A Bloom filter 3 is a data structure for representing a set, with some probability of false…
A Bloom filter3 is a data structure for representing a set, with some probability of false positives but with no false negatives. That is, the data structure is used to answer questions of the form “is x ∈ S?,” and there is some likelihood that the answer will be that x ∈ S when in fact x ∈/ S, but there is no possibility that the answer will be that x ∈/ S when in fact x ∈ S. As a tradeoff against the possibility of false positives, a Bloom filter can be much smaller than the set it represents.
A Bloom filter consists of a bit array of length m, together with k hash functions h1, …, hk (“hash functions” were introduced in Problem 1.13). Each hash function hj maps a set element (a string, perhaps) to a position in the array, called its hash value. The functions hj assign elements to positions in such a way that (1) each element has equal probability of being mapped to any of the m possible positions; (2) the hash values of any hash function for different elements are independent of each other; and (3) the hash functions are themselves independent of each other. Initially, all m positions in the bit array are 0. To insert an element e, compute the hash values h1(e), …, hk(e) and set those bit positions to 1. Then to check whether an element e is in the set, compute h1(e), …, hk(e); if at least one position hj(e) has value 0, e is absent; if all of the positions hj(e) have value 1, e is probably present. The memory efficiency of a Bloom filter comes because an element is represented by the distribution of positions that are the hash values of the hash functions. The element itself is not stored at all.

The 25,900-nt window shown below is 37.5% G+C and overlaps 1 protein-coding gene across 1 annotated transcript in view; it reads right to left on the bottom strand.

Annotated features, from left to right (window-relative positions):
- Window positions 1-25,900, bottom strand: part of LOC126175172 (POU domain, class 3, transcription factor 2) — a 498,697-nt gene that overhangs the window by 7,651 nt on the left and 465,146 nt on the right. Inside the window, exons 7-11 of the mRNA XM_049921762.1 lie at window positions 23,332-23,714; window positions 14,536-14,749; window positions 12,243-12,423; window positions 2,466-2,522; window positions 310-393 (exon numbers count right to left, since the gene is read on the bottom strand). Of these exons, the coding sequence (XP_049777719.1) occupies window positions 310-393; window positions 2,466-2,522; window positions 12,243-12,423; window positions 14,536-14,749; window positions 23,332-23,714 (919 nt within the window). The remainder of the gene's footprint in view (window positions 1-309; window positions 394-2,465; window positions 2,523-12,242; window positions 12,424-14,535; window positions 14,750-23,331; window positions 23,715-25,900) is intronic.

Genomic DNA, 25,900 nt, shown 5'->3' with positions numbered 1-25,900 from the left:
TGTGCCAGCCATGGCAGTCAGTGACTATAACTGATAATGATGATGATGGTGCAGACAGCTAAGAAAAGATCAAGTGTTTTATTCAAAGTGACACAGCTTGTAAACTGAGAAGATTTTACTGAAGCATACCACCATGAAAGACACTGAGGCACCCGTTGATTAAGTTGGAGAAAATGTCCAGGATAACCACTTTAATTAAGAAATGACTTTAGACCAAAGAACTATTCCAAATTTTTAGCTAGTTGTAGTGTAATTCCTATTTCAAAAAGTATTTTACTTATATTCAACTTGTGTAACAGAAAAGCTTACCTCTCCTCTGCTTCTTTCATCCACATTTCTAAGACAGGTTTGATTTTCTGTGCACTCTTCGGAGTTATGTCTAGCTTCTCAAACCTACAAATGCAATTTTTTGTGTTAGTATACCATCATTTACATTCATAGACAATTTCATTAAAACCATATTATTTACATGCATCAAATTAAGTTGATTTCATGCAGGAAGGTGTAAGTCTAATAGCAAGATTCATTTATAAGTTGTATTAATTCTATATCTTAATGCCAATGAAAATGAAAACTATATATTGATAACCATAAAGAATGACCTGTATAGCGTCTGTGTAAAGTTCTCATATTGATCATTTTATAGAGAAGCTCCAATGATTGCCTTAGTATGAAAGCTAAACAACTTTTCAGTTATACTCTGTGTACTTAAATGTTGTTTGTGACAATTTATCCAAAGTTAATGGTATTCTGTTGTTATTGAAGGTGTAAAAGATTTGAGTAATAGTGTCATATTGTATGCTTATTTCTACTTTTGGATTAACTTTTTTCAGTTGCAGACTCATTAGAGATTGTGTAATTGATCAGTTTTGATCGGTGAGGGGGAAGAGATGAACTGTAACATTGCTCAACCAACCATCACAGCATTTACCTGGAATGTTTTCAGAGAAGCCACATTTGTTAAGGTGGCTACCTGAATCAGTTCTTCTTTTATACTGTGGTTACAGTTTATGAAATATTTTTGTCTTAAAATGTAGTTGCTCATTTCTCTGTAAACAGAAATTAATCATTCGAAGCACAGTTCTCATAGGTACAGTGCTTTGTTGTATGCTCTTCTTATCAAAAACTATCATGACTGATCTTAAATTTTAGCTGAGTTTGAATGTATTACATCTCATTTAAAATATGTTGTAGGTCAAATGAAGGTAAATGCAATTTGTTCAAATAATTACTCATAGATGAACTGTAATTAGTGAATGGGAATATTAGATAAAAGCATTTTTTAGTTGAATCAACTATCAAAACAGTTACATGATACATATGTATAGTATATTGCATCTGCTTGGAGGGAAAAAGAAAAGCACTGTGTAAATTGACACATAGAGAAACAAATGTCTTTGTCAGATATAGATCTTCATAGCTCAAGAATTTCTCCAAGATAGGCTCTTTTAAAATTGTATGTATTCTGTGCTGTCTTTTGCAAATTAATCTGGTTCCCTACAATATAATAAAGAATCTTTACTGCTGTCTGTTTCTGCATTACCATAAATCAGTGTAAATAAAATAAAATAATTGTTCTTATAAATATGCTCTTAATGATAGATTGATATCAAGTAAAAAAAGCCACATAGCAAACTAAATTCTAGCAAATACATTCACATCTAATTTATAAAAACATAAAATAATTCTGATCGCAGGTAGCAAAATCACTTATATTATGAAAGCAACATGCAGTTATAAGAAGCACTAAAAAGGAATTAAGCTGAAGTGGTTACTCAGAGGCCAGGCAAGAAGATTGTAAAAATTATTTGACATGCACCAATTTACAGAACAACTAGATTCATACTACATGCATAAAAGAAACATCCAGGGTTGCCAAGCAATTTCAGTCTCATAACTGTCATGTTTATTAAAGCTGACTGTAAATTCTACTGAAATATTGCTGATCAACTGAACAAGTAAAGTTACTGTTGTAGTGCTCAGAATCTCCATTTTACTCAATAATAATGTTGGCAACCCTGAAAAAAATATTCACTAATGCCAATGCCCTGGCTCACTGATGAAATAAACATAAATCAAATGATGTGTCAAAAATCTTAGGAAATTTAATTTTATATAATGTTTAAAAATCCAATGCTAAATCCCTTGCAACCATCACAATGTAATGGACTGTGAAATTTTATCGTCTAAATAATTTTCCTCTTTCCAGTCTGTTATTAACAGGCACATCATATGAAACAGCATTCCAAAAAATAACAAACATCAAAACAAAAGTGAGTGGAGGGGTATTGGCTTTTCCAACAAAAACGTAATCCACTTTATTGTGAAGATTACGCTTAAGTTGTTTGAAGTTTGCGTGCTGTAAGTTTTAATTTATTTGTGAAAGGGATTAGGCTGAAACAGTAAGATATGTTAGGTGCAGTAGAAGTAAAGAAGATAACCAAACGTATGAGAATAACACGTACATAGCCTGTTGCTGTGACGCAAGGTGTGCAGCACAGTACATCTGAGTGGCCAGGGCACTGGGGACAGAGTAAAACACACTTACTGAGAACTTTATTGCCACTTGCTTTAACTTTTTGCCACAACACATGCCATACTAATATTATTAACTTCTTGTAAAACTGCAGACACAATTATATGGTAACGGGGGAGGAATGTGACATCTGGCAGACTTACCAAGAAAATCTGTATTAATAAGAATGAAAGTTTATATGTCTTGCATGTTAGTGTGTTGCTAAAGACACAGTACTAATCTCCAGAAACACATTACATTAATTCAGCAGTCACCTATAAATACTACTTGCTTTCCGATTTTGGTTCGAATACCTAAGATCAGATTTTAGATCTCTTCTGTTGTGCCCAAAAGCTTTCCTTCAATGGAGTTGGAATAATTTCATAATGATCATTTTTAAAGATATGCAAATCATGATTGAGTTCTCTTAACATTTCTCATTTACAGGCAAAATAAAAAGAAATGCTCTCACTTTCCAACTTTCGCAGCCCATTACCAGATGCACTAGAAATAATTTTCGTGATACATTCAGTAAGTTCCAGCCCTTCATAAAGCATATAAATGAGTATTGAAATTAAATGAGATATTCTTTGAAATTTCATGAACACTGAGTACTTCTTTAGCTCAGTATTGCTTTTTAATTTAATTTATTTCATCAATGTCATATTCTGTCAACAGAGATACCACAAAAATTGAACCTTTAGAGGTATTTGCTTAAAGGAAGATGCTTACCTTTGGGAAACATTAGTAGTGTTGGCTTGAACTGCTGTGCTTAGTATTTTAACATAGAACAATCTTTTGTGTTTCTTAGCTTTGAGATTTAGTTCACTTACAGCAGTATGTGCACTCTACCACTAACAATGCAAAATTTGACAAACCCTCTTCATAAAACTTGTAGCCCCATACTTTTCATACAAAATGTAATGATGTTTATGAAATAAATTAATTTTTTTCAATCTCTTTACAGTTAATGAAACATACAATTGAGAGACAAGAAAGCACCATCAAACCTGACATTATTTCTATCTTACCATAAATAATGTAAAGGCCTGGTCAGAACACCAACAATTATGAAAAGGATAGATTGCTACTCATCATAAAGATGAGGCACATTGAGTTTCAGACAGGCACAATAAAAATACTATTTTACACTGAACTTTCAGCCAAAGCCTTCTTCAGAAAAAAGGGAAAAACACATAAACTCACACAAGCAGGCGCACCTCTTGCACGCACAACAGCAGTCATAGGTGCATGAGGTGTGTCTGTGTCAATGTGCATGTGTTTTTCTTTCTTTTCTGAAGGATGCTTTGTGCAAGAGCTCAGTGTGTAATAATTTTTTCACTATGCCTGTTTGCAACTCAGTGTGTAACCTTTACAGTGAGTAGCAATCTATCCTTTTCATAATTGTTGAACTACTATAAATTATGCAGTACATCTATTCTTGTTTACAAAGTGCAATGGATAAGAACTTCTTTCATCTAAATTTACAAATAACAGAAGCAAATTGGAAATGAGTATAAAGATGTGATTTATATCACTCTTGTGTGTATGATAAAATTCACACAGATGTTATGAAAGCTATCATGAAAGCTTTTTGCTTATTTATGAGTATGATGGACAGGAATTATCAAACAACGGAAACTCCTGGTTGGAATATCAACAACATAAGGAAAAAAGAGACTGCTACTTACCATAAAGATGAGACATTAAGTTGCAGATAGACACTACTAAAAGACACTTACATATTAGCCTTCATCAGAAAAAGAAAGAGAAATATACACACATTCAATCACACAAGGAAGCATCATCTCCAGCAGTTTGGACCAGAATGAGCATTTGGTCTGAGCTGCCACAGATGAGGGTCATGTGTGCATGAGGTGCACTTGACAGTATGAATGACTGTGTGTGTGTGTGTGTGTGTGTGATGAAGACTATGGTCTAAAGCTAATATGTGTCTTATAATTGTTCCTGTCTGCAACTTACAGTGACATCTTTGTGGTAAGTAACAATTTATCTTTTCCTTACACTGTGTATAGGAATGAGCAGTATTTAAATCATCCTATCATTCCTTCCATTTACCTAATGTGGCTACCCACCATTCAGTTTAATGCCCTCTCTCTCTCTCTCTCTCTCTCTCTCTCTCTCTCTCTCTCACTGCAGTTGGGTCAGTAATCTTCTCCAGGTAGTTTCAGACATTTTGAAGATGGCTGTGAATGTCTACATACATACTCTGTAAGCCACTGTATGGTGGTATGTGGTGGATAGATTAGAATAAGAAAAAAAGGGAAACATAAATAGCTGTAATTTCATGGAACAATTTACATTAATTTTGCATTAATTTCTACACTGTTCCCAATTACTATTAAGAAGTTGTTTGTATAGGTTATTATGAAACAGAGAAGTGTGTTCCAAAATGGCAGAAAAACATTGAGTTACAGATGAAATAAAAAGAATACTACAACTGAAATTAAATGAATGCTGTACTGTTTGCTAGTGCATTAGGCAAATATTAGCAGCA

Suppose n elements have been inserted into a Bloom filter, and we wish to check for the presence of an element e’that has not been inserted. Calculate the probability of a false positive, in terms of m, k, and n. What is this probability if m = 1000, k = 10, and n = 100?